Etsy find Fridays: Books as art

It’s happened again . . . I’m bored with my room. Since the big redesign, cleaning and purging of June ’09, I’ve been reasonably happy with the set-up of my books and furniture, but something new is irking me: I need new art. Like, yesterday. Because all the posters from the plays in which I performed in high school, oh, ten years ago? It’s time to move beyond. I’m ready.

So I’ve spent the better part of my Black Friday looking at art on Etsy, my most favorite of all online retailers. Doing a search for “print” will give you about seven million trillion results, so don’t put yourself through that. I’ve been looking for something that screams “MEG!” (or, you know, gently shouts it?) to hang in place of all the random memorabilia currently scattered on my walls.

Being the consummate book lover you all know and love, this inevitably led me to search for book-related prints — and I certainly have my options! Join in the fun and help me decide. Or just order these right out from under me, basically stealing my art- and book-related joy. You know, whichever.

Where The Wild Things Are upcycled book page by wallenvyart, $16

Emma is fascinated with The Great Gatsby by flapperdoodle, $10

"Shakespeare In Paris" fine art photograph by AliciaBock, $35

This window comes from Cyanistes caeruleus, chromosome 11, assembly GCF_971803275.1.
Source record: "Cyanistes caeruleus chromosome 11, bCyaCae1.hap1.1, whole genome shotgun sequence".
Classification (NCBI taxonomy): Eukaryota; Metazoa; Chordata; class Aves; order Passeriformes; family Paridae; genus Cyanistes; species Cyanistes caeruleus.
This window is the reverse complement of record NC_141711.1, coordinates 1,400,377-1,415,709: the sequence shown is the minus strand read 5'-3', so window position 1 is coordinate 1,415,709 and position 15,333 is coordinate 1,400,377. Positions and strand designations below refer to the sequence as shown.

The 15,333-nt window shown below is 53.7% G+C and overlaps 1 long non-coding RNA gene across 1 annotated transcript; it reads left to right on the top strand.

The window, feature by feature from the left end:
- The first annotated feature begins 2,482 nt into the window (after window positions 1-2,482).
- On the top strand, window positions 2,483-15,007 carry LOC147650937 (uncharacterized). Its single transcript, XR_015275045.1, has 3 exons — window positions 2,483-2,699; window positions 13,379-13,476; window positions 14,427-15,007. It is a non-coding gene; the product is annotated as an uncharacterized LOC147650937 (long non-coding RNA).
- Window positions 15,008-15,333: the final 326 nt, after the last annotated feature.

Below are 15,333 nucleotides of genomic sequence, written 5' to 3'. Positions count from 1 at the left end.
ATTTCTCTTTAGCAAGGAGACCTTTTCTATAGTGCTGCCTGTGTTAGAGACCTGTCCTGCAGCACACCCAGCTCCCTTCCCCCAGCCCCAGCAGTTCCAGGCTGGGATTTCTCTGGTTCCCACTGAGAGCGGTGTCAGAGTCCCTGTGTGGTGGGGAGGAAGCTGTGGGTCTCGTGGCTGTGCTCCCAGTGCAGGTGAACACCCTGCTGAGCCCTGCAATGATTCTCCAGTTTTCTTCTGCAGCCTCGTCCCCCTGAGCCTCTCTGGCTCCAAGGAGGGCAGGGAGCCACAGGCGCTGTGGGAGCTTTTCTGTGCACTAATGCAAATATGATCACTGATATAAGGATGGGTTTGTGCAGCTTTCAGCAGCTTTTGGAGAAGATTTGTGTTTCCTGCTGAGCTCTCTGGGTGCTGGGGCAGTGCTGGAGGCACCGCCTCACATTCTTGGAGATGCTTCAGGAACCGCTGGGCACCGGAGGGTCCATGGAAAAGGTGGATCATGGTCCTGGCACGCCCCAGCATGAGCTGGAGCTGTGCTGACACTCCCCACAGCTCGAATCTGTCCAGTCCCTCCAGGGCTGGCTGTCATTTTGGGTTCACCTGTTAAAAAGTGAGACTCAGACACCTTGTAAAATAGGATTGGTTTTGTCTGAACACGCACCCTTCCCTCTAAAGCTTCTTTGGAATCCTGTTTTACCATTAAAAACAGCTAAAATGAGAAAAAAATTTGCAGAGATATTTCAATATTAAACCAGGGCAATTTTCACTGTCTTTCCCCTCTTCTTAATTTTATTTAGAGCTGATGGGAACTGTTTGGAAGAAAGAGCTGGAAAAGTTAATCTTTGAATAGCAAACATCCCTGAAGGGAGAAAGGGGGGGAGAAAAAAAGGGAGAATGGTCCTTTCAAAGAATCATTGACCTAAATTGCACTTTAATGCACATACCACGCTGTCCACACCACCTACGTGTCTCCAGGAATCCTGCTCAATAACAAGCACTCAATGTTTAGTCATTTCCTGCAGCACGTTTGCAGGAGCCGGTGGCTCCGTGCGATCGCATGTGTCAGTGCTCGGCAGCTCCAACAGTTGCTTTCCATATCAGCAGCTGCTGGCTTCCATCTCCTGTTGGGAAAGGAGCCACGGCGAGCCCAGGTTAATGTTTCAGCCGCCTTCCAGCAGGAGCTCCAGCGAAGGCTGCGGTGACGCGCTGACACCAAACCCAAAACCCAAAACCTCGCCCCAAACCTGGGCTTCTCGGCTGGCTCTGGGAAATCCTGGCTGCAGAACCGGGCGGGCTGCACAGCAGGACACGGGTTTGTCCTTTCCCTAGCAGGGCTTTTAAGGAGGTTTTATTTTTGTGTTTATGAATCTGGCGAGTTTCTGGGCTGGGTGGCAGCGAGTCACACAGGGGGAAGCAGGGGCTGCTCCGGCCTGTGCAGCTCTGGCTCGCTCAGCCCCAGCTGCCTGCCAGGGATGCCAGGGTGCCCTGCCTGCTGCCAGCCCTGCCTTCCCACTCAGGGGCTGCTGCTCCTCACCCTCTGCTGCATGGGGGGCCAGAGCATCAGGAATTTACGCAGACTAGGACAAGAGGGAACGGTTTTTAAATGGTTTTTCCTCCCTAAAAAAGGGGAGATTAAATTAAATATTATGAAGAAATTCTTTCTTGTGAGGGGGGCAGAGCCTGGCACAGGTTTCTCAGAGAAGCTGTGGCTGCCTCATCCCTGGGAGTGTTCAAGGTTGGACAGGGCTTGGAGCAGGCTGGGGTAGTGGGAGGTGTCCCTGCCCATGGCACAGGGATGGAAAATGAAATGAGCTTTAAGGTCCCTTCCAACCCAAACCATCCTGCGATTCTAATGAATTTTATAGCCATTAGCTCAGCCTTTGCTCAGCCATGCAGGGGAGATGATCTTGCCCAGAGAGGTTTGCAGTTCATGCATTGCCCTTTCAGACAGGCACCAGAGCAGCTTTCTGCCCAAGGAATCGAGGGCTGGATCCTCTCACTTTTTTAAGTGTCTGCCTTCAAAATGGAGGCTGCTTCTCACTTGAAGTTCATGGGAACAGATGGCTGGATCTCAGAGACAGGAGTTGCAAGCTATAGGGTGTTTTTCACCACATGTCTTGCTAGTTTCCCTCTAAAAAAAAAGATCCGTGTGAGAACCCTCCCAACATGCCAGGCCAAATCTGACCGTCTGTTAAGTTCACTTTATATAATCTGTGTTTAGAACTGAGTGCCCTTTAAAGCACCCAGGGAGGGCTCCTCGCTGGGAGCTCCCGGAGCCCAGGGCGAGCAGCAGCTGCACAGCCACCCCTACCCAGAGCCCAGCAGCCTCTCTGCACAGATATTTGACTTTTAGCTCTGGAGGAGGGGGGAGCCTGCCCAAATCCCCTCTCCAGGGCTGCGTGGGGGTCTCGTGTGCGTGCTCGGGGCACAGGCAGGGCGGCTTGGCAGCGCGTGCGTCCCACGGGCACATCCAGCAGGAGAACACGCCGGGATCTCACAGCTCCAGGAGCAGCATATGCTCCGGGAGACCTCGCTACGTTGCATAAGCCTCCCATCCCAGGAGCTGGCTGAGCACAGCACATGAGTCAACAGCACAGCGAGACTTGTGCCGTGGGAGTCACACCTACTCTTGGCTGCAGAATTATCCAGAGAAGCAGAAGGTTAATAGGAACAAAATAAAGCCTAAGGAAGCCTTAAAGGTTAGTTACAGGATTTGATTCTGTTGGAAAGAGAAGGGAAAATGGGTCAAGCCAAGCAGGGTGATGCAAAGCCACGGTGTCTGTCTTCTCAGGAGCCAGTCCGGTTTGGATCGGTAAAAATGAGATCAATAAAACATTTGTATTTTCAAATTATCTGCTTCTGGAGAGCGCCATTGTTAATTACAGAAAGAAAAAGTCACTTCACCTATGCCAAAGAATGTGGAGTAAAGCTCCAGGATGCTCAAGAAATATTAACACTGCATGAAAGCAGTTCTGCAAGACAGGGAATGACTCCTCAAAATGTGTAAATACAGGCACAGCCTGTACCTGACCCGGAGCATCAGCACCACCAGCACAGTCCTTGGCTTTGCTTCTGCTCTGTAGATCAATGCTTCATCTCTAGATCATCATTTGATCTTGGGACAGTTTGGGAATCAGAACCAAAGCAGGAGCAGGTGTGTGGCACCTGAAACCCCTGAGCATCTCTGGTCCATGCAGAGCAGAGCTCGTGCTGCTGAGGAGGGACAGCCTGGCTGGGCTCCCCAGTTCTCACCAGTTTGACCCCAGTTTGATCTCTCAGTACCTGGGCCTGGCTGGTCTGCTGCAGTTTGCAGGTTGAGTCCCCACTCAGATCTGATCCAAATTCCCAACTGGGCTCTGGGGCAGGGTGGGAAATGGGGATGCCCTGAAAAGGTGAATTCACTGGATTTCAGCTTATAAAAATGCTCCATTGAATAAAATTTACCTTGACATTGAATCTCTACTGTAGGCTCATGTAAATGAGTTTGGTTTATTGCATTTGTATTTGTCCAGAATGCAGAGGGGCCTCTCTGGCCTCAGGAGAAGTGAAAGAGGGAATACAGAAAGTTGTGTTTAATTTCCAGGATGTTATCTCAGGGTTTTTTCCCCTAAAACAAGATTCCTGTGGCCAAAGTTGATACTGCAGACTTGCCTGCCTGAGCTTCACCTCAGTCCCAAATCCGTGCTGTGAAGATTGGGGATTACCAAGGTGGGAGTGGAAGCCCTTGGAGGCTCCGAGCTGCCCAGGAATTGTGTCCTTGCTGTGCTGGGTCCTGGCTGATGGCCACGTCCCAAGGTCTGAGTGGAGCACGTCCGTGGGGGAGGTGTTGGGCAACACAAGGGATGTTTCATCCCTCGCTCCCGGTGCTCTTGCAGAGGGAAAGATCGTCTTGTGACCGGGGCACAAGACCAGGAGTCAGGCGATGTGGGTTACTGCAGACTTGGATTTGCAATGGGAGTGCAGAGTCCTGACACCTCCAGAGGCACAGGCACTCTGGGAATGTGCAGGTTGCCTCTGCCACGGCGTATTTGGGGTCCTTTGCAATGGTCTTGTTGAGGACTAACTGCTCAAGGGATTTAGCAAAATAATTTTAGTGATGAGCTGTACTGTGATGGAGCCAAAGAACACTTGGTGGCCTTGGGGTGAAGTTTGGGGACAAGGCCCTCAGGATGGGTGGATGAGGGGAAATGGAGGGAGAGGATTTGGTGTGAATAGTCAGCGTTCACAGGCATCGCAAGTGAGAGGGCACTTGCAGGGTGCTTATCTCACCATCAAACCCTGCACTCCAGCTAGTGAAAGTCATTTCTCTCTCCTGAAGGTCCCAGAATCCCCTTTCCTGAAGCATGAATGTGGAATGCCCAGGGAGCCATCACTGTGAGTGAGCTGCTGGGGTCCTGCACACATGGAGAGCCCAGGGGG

"Ideal Bookshelf 2" print by janemount, $25

The Library print of original sketch by NestaHome, $25

Books print by theblackapple, $16

The BookMooch Journals

img_5964While perusing Korianne’s blog a few weeks ago, I came across an exciting and curious link — for something called The BookMooch Journals. I know I’m constantly extolling the virtues of BookMooch, a community of literature lovers who swap books. I’ve gotten so many awesome titles over there, many of them in like-new condition. And all for my cost of mailing one of my own books to another member — around $2.23 in shipping, via media mail. I joined BookMooch last October and have, to date, sent out more than 50 novels — and gotten 50 in return. Sometimes it’s tough to find first-run books there, but I’ve managed to claim titles as varied as Jhumpa Lahiri’s Interpreter of Maladies, Laurie Notaro’s The Idiot Girl And the Flaming Tantrum of Death and Geraldine Brooks’ March, all of which I’ve reviewed here at write meg! So it’s not impossible to get new books — just a little tougher. But I’m persistent.